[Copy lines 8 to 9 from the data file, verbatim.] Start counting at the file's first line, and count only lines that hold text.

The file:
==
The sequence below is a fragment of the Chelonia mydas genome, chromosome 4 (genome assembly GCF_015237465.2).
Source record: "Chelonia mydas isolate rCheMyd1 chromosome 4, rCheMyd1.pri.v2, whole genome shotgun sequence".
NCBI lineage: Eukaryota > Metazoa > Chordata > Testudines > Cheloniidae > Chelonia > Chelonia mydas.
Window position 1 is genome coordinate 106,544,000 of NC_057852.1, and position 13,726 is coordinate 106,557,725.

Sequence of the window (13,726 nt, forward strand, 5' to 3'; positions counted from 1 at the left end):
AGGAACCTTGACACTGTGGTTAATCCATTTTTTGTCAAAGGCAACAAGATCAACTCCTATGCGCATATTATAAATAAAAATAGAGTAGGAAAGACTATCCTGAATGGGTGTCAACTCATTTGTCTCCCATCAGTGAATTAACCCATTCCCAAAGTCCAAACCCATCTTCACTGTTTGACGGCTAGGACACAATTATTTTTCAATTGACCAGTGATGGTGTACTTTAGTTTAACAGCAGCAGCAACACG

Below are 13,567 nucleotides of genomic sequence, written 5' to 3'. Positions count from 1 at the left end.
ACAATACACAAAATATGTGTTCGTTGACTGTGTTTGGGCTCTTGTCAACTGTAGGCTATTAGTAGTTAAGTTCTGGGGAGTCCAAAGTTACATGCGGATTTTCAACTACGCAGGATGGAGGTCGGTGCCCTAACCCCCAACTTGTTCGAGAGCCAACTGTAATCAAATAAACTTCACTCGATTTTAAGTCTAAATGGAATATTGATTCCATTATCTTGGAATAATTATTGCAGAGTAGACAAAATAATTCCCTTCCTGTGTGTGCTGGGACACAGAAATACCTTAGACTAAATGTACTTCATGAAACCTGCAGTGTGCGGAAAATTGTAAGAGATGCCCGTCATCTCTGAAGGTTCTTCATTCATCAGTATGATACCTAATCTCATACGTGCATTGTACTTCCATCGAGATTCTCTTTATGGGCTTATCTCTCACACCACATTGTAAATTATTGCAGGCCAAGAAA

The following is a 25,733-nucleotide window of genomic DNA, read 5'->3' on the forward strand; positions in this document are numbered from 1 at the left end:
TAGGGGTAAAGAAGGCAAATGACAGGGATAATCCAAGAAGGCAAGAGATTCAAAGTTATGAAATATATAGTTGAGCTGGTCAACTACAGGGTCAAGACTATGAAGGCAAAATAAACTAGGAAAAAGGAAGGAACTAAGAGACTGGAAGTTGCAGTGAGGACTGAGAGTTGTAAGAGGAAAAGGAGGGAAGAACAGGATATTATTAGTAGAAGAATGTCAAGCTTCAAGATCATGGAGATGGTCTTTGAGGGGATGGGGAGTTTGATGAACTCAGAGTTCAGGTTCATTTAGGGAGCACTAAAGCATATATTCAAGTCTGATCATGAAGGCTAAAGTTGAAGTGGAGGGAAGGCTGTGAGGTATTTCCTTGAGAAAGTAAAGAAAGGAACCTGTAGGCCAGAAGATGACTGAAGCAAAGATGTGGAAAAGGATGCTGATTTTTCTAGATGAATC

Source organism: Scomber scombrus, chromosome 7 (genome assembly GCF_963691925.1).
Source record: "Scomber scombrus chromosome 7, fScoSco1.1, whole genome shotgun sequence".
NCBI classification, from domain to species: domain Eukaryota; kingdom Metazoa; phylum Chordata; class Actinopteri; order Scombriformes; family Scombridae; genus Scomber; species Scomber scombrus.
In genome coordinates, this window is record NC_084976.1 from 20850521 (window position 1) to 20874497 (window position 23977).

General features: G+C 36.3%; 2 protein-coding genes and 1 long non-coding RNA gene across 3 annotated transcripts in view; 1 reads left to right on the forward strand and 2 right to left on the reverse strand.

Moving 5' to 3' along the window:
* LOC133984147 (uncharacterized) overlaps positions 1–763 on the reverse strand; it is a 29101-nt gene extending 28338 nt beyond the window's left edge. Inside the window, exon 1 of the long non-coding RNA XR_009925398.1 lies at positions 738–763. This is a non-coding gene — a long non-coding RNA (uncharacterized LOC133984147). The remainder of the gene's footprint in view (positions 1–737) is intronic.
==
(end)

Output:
ACAATACACAAAATATGTGTTCGTTGACTGTGTTTGGGCTCTTGTCAACTGTAGGCTATTAGTAGTTAAGTTCTGGGGAGTCCAAAGTTACATGCGGATTTTCAACTACGCAGGATGGAGGTCGGTGCCCTAACCCCCAACTTGTTCGAGAGCCAACTGTAATCAAATAAACTTCACTCGATTTTAAGTCTAAATGGAATATTGATTCCATTATCTTGGAATAATTATTGCAGAGTAGACAAAATAATTCCCTTCCTGTGTGTGCTGGGACACAGAAATACCTTAGACTAAATGTACTTCATGAAACCTGCAGTGTGCGGAAAATTGTAAGAGATGCCCGTCATCTCTGAAGGTTCTTCATTCATCAGTATGATACCTAATCTCATACGTGCATTGTACTTCCATCGAGATTCTCTTTATGGGCTTATCTCTCACACCACATTGTAAATTATTGCAGGCCAAGAAA

The following is a 25,733-nucleotide window of genomic DNA, read 5'->3' on the forward strand; positions in this document are numbered from 1 at the left end: